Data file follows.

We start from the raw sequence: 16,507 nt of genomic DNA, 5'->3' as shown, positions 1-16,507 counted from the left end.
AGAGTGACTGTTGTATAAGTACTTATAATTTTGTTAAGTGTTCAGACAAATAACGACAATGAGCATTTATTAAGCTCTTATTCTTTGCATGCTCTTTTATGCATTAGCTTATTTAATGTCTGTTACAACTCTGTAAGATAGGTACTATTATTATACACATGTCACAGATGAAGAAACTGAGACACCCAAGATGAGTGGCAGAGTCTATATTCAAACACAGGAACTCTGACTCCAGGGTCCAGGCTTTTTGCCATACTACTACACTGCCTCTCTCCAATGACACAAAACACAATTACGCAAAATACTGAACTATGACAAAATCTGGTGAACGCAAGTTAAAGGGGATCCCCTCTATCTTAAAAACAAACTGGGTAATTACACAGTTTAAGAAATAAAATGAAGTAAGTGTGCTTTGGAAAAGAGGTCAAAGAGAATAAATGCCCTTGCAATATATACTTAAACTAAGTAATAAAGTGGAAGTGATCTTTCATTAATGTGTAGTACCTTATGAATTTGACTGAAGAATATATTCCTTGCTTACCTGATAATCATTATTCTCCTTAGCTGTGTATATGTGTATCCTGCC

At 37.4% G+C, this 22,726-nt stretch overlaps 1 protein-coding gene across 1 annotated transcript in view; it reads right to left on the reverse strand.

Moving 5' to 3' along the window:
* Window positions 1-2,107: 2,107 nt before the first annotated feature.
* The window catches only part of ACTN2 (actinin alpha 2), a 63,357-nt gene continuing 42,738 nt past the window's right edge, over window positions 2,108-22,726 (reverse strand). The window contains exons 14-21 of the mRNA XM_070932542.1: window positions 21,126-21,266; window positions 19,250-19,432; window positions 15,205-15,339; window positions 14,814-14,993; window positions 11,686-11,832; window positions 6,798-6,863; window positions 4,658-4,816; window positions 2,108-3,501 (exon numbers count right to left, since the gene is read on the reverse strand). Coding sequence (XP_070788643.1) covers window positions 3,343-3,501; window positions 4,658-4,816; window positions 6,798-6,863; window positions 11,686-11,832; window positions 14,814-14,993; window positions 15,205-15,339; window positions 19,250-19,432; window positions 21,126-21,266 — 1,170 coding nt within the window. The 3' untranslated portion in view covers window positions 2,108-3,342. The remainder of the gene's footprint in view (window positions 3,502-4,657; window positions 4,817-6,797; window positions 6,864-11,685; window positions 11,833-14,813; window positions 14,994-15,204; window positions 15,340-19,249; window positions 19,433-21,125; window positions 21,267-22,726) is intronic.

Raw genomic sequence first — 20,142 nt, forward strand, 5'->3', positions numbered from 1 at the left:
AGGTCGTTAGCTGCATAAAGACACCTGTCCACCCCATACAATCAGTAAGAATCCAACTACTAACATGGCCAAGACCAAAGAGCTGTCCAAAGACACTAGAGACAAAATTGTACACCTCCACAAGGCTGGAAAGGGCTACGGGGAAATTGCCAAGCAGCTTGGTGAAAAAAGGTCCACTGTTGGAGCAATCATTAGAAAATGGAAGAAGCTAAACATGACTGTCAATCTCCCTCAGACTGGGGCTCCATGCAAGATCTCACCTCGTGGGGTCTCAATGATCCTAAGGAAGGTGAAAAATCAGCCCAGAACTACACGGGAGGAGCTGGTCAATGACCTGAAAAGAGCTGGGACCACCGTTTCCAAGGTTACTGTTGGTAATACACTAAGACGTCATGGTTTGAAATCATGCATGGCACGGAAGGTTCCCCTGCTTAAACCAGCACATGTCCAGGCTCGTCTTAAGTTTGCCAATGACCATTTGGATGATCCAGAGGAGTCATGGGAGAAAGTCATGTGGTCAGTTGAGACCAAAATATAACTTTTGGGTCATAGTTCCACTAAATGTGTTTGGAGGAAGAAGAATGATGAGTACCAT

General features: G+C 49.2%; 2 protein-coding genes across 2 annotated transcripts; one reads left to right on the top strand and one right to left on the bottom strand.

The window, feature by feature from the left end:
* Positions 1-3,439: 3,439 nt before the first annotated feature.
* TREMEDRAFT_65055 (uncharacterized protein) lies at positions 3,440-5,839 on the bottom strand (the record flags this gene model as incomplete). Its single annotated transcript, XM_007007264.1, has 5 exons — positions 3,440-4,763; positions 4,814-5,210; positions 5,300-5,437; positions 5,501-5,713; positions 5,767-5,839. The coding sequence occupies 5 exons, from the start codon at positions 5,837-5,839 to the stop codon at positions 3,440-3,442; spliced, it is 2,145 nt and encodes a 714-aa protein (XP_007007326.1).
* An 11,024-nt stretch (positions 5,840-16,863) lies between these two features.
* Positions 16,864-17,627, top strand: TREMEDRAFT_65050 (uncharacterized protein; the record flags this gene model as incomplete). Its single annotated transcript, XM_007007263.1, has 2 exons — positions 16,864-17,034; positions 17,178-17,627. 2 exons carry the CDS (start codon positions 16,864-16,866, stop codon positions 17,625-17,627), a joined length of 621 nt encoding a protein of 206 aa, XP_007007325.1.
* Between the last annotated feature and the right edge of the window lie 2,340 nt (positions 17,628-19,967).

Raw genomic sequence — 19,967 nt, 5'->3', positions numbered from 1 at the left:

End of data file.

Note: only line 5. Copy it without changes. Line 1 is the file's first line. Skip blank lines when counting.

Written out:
* Window positions 1-2,107: 2,107 nt before the first annotated feature.